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I have the following code:

namespace Rextester
{
    public class Program
    {
        public static void Main(string[] args)
        {
            //Your code goes here
            var obj=(person)Activator.CreateInstance(typeof(person));
            Console.WriteLine(obj);
        }
    }
     public class person
        {
            public int id { get; set; }
            public string name { get; set; }
            public DateTime dob { get; set; }

            public override string ToString()
            {
                return id.ToString() + " " + name + " " + dob.ToString();
            }
        }
}

which yields the following output:

0  1/1/0001 12:00:00 AM

However, if change the person.ToString() to the following:

public override string ToString()
{
        return id.ToString() + " " + name.ToString() + " " + dob.ToString();
}

I get the following error:

System.NullReferenceException: Object reference not set to an instance of an object.
   at Rextester.person.ToString()

Can someone shed some light on it.

Edited

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7  
1) So...how is that line different than your code above? 2) Why are you using Activator and not just the constructor? –  Servy Aug 23 '13 at 14:55
    
possible duplicate of What is a NullReferenceException in .NET and how do I fix it? –  User Aug 23 '13 at 14:55
    
person is null –  Sam Leach Aug 23 '13 at 14:56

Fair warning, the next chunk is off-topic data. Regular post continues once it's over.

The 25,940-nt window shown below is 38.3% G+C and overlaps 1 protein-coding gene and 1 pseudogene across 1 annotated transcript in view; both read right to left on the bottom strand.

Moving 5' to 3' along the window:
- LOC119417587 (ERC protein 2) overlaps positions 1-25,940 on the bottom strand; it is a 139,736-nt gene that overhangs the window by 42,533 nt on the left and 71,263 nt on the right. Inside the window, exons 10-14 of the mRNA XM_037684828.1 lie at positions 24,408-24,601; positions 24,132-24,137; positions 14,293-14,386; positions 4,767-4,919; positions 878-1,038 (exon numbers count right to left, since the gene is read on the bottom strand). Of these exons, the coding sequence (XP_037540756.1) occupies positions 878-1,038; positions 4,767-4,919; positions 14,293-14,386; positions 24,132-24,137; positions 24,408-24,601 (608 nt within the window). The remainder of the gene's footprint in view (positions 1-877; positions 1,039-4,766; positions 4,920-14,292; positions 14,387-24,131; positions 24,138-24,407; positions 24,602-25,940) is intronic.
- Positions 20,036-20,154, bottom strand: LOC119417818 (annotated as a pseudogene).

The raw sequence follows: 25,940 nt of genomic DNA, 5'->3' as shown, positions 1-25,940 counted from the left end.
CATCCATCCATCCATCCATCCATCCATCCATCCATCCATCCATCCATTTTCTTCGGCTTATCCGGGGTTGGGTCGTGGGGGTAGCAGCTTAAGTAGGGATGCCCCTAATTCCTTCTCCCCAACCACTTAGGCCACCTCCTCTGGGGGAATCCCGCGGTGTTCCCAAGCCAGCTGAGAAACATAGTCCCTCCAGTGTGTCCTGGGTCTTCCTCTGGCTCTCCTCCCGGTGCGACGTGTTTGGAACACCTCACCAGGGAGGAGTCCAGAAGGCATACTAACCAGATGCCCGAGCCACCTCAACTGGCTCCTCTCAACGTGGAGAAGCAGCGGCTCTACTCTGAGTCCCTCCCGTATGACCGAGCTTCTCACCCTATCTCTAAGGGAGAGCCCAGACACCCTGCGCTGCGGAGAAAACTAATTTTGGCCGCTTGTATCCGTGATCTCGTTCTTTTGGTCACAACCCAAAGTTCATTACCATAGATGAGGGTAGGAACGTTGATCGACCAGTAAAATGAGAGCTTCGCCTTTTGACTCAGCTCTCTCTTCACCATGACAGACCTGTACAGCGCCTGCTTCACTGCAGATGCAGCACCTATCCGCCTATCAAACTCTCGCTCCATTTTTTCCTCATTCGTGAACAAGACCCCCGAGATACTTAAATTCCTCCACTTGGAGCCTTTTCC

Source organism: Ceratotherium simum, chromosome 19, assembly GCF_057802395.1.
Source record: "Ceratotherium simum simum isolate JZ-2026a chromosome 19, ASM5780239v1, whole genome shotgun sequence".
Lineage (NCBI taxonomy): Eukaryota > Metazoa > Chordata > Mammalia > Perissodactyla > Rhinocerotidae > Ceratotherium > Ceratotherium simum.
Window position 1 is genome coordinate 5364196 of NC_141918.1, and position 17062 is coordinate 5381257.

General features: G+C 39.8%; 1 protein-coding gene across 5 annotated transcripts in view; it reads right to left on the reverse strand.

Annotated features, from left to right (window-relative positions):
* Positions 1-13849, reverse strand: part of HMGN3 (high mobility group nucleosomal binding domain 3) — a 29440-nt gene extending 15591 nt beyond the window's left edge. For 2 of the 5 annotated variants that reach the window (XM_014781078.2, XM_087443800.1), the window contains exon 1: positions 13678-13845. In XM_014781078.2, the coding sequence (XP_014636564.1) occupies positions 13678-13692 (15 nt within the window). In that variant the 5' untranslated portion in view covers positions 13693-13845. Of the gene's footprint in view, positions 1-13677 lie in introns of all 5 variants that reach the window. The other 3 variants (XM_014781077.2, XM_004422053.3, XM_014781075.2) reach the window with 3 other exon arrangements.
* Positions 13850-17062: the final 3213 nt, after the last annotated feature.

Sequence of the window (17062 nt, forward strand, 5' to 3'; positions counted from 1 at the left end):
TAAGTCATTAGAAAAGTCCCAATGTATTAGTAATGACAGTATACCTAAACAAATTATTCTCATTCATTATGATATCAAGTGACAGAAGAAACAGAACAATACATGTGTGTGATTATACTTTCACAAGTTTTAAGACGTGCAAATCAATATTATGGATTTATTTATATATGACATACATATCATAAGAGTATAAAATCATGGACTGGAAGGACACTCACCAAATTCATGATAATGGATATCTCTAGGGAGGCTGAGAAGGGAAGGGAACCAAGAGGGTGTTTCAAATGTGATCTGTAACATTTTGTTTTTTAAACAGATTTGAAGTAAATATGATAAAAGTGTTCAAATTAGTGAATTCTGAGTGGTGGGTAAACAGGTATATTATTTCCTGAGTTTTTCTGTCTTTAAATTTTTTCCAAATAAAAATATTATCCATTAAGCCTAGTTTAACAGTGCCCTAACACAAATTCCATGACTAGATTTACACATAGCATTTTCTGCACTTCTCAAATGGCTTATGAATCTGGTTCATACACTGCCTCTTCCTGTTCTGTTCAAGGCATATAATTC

1  
Why not just use the default constructor for person? Also I can't tell what you changed. –  BrianM Aug 23 '13 at 14:58
4  
Please edit your answer to tell use what change you really made to Person.ToString. Without that, it's hard to answer your question. –  hatchet Aug 23 '13 at 15:07
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1 Answer

up vote 4 down vote accepted

I'm guessing your code samples aren't correct as it stands in your question and you're actually seeing this behavior:

return id.ToString() + " " + name + " " + dob.ToString(); 

works

return id.ToString() + " " + name.ToString() + " " + dob.ToString();

doesn't work

This is because adding a null value to a string is legal but calling a method on a null instance is not.

See this question: C#: Why is adding null to a string legal?

share|improve this answer
1  
But that's not the code that he's running. –  Servy Aug 23 '13 at 15:01
2  
@Servy - it's not the code he's posted, but clearly the code he's posted is not right since it's identical to the first version. nvuono's guess at what was intended makes a lot of sense. –  hatchet Aug 23 '13 at 15:14
2  
@hatchet There are any number of things that could be done instead as well. Rather than guessing, it's more productive to simply wait for the OP to edit his real code in. –  Servy Aug 23 '13 at 15:17
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